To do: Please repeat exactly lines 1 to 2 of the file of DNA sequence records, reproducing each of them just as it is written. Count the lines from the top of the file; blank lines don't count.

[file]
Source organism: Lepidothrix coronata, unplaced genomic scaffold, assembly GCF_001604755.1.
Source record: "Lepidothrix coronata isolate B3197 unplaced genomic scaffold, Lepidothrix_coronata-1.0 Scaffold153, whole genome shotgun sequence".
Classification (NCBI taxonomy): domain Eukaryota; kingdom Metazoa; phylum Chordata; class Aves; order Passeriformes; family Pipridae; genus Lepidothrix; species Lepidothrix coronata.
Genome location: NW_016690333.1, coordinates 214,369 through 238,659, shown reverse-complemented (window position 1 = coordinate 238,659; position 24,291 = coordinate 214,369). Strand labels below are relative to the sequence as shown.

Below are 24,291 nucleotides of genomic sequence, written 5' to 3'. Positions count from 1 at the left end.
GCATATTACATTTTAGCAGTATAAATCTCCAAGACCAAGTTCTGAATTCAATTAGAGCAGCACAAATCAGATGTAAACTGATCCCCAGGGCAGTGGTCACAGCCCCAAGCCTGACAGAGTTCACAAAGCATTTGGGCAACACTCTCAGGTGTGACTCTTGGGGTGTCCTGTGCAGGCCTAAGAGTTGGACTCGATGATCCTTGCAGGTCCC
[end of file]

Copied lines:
Source organism: Lepidothrix coronata, unplaced genomic scaffold, assembly GCF_001604755.1.
Source record: "Lepidothrix coronata isolate B3197 unplaced genomic scaffold, Lepidothrix_coronata-1.0 Scaffold153, whole genome shotgun sequence".